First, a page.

Wall Street Journal on July 14, 2015, editorialized on President Obama’s claim that the Iran deal was historic. Excerpts below:
It is historic. The agreement all but guarantees that Tehran will eventually become a nuclear power, while limiting the ability of a future President to prevent it.
We say this after reading the 159-page text, complete with five annexes, which offers a clearer view than the President’s broad and happy description. “We give up nothing by testing whether or not this problem can be solved peacefully,” Mr. Obama said. “If, in a worst-case scenario, Iran violates the deal, the same options will be available to me today will be available to any U.S. President in the future.”
The President’s case is that the deal effectively rents Iran’s nuclear compliance for 15 years—longer than anticipated by April’s framework.
As for inspections, Iran has promised to sign the Additional Protocol of the Nuclear Nonproliferation Treaty, which allows watchdogs from the U.N.’s International Atomic Energy Agency (IAEA) greater licence to monitor nuclear sites.
Iran has also agreed to buy its nuclear-related material through a monitored procurement channel; as recently as January it was caught trying to procure dual-use technologies in the Czech Republic.
Iran has also promised to answer the IAEA’s questions about the military dimensions of its past nuclear work, though the answers won’t be forthcoming until December. “The IAEA will have access where necessary, when necessary,” Mr. Obama promised. “That arrangement is permanent.” In exchange Iran gets sanctions relief that Mr. Obama promises can “snap back into place” if Iran violates the deal.
The reality is far more complicated and favorable to the Iranians, which explains the celebrations at high levels in Tehran.
Start with the inspections. Contrary to Mr. Obama, the IAEA’s enhanced monitoring isn’t permanent but limited to between 15 and 25 years depending on the process. Also contrary to his “where necessary, when necessary” claim, inspectors will only be allowed to ask permission of the Iranians to inspect suspected sites, and “such requests will not be aimed at interfering with Iranian military or other national security activities.”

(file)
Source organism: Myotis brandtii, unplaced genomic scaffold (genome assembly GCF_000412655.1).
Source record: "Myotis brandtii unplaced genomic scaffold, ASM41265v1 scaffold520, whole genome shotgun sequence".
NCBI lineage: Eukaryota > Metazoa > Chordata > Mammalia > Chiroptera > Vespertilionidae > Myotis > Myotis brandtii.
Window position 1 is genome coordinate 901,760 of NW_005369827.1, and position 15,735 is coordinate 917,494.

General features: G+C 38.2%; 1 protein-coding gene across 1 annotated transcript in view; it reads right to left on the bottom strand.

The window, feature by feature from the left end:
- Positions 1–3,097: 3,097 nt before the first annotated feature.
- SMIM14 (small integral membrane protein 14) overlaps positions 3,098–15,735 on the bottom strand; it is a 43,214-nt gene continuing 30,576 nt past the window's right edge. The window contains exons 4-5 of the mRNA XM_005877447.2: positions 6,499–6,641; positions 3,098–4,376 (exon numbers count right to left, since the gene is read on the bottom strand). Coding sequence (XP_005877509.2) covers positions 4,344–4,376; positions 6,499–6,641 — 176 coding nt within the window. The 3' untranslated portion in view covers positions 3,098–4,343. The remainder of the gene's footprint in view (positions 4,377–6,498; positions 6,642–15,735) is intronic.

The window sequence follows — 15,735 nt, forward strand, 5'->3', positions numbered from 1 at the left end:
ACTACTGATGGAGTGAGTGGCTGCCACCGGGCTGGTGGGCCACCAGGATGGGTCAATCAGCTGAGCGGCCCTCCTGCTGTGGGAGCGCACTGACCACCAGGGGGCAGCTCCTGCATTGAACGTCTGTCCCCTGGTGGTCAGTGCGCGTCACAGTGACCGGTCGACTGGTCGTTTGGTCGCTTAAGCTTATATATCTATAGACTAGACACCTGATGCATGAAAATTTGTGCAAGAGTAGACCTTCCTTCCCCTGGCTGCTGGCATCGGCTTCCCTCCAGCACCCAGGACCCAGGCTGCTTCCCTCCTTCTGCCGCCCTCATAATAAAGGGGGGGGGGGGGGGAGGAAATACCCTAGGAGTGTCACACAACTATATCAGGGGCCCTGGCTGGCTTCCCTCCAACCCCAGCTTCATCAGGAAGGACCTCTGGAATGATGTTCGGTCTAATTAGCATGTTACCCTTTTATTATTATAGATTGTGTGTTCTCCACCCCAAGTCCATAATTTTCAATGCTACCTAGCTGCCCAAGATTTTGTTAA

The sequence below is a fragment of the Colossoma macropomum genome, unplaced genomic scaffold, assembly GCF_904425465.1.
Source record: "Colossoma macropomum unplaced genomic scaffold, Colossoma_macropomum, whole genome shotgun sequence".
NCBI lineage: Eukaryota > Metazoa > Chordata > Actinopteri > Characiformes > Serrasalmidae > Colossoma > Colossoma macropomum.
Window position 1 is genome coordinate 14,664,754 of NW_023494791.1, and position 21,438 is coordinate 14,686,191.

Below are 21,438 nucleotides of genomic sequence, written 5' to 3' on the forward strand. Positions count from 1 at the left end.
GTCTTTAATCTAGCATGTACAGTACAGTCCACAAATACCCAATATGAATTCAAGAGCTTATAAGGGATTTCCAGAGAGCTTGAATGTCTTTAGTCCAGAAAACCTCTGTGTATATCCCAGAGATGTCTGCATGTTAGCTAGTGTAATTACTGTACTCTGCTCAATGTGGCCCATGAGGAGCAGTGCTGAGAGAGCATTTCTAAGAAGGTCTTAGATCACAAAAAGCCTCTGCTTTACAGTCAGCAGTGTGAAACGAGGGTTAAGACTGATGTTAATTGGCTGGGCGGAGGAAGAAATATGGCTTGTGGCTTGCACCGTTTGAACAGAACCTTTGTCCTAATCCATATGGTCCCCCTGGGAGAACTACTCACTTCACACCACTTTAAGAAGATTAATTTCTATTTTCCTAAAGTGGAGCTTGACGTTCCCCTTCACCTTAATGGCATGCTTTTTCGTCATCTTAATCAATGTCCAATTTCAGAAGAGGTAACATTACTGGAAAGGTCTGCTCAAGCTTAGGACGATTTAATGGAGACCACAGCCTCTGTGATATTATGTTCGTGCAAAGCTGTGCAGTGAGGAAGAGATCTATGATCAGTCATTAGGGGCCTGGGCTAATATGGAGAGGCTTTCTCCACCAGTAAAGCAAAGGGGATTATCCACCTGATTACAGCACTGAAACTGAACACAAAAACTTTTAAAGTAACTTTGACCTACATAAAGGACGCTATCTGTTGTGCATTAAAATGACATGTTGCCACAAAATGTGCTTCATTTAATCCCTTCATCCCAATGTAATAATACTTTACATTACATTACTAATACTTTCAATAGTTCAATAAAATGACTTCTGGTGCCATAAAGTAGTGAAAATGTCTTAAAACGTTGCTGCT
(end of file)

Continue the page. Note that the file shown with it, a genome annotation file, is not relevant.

If Iran objects, as it will, “the Agency may request access” (our emphasis), and Iran can propose “alternative arrangements” to address the concerns. If that fails, as it will, the dispute gets kicked upstairs, first to a “Joint Commission,” then to a Ministerial review, then to an “Advisory Board,” then to the U.N. Security Council—with each stop on the bureaucratic road taking weeks or months.
This is far worse than the U.S.-Soviet arms agreements, in which the U.S. could protest directly to Moscow. Iran now has an international bureaucratic guard to deflect and deter U.S. or IAEA concerns.
The deal places sharp limits on Iran’s current use of first-generation IR-1 centrifuges. But it allows hundreds of those centrifuges to remain in the heavily defended Fordo facility, where they are supposed to remain idle but could be reactivated at the flick of a switch.
All of this assumes that Iran will honor its commitments, notwithstanding its long record of cheating. Mr. Obama’s answer here is that he or his successor can reimpose sanctions, but that will be a tough sell once sanctions relief kicks in over 12 to 16 months and a pro-Iran commercial lobby resurfaces in Europe, China and Russia. A committee of the eight signatories would have to vote to restore sanctions. “Snap-back” is a mirage.
Perhaps most dismaying is that this nuclear deal also lifts sanctions on Iran’s conventional weapons’ trade in five years, and ballistic missiles in eight.
The U.S. appears to have caved on this point at the last minute after ultimatums from Tehran. This will be especially upsetting to our regional allies, which will have to cope with a newly empowered Iran flush with cash from sanctions relief.
All of this means that the deal leaves Tehran as a nuclear-threshold state even if it adheres to the terms, able to continue its nuclear research and retain its facilities while it waits for U.N. supervision to end.
Instead of eliminating a revolutionary regime’s nuclear ambitions, the Vienna accord promises to usher in a new age of nuclear proliferation.